How did a baron in Co Meath launch Ireland’s largest re-wilding experiment?

In The News podcast: Randal Plunkett turned his estate into a nature reserve for wildlife

About 30km north of Dublin in Co Meath lies a hidden oasis filled with trees, flowers and wild animals called Dunsany Castle. The Dunsany estate, built more than 900 years ago, is rich in history and is now home to Ireland's largest re-wilding experiment.

A decade ago, film-maker and producer Randal Plunkett, 21st Baron of Dunsany, inherited the castle which lies between the towns of Trim and Dunshaughlin.

Plunkett started out by following in his ancestors’ footsteps and continuing to farm the 1,700-acre estate. However, after a few years, he decided to go in a different direction. He removed the grazing animals, started farming crops and gave 750 acres of his land straight back to nature, creating a wildlife reserve on his own doorstep. Seven years on, Plunkett continues to run Ireland’s largest re-wilding experiment.

“I think we have to evolve the ways we do things here,” he told presenter Sorcha Pollak who visited the estate with producer Suzanne Brennan. “Re-wilding, reforesting, creating green spaces . . . they’re micro-changes and I think those will have much more impact than whether we have to pay a little extra at the gas pump.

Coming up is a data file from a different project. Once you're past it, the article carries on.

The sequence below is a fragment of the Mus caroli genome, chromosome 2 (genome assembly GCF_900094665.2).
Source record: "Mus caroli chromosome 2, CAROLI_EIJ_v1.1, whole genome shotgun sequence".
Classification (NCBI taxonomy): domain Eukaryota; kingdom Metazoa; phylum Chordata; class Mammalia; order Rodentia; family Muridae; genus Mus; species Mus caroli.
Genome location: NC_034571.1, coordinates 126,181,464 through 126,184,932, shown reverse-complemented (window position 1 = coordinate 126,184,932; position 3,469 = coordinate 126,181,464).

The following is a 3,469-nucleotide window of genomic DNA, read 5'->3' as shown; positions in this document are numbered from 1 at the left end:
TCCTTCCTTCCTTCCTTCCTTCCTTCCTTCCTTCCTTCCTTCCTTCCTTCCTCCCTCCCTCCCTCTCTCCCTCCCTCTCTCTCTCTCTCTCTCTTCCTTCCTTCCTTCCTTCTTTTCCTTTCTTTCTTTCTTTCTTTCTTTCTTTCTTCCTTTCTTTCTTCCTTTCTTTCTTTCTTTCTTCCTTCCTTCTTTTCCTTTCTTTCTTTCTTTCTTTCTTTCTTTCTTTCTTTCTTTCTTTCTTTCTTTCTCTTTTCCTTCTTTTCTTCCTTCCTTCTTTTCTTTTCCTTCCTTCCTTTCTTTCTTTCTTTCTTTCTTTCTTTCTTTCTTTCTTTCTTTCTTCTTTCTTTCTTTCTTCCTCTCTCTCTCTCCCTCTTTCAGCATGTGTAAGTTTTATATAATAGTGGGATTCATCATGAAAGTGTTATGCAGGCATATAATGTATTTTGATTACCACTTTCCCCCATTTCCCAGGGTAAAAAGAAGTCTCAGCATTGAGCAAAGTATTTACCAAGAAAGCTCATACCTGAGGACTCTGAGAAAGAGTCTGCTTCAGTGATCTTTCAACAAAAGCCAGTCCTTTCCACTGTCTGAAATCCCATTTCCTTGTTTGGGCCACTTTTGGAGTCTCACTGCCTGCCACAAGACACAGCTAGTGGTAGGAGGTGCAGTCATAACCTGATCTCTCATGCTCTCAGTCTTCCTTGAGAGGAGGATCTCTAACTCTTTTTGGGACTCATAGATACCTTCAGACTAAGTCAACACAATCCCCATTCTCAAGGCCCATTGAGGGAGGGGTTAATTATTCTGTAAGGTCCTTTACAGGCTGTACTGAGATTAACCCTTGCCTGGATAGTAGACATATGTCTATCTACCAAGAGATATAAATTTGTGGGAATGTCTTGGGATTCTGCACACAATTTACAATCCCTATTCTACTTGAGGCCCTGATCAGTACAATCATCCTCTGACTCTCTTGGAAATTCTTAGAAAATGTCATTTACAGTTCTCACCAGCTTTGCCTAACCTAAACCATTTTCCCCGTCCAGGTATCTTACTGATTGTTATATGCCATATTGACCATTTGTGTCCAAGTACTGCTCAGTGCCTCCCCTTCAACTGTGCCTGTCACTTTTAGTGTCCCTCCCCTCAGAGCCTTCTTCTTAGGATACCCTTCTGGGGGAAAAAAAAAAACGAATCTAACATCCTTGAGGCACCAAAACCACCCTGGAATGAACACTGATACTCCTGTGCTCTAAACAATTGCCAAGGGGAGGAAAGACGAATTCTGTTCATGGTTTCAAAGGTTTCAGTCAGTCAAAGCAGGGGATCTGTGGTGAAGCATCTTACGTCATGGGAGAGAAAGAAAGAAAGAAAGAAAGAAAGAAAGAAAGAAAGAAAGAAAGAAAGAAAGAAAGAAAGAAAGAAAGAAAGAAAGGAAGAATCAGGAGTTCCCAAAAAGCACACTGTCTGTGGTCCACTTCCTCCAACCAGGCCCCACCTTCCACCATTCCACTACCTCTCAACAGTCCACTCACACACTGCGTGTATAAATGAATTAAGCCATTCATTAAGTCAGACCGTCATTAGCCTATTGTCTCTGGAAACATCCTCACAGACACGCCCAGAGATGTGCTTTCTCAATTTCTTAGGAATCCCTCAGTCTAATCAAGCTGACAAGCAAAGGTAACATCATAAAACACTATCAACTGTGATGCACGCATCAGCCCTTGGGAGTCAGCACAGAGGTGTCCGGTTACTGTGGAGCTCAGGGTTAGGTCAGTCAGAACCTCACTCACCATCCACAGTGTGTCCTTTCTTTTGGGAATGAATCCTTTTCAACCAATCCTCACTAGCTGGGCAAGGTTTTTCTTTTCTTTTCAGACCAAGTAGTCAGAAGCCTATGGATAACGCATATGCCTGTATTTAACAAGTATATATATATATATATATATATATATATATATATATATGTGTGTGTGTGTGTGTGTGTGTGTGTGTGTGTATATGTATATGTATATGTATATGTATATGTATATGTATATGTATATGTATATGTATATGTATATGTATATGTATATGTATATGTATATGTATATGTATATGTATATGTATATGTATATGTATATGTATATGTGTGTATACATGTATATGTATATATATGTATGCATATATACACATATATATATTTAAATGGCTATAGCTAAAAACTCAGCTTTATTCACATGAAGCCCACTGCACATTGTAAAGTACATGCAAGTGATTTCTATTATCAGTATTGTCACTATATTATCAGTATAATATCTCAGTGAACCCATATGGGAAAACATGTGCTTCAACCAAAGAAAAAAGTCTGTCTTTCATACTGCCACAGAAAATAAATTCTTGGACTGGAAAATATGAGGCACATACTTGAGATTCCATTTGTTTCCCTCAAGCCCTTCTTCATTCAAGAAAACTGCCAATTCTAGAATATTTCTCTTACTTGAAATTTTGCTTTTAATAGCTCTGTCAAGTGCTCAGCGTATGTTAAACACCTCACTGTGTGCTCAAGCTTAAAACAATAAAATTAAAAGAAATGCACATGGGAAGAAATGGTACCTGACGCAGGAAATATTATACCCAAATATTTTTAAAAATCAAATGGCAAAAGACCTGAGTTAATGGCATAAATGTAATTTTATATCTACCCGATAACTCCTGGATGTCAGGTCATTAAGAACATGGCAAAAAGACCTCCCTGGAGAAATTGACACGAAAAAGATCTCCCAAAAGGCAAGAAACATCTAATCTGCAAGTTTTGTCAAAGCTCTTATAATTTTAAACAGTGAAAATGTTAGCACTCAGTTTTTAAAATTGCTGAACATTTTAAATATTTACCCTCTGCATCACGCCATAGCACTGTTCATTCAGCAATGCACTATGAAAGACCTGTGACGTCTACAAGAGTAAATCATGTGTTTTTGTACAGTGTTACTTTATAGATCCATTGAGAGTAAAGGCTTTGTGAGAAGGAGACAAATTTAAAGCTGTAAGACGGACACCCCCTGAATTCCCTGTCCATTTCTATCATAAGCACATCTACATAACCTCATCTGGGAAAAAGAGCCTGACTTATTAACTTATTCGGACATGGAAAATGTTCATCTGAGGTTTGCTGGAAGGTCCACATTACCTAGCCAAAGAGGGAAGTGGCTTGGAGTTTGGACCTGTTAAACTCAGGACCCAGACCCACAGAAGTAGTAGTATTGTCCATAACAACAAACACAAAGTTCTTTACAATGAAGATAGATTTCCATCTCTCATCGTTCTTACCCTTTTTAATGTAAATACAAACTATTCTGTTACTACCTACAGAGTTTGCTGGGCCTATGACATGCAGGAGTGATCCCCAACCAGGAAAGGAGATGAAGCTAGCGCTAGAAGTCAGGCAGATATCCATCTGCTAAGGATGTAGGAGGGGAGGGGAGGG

“Places like Dunsany shouldn’t be the only one. Dunsany is an oasis, but what I’d really like to see is Dunsany’s part of the web; the web of forestry, the web of countryside. Every county should have places like this for the public . . . If we can simply do a little bit and allow nature to have a space, I think we’d cure a lot of the problems we have in society today.”

Today on In the News, we step outside the studio and into Ireland’s biggest re-wilding experiment.

In the News is presented by reporters Sorcha Pollak and Conor Pope.

Listen to the podcast here:

Sorcha Pollak

Sorcha Pollak

Sorcha Pollak is an Irish Times reporter and cohost of the In the News podcast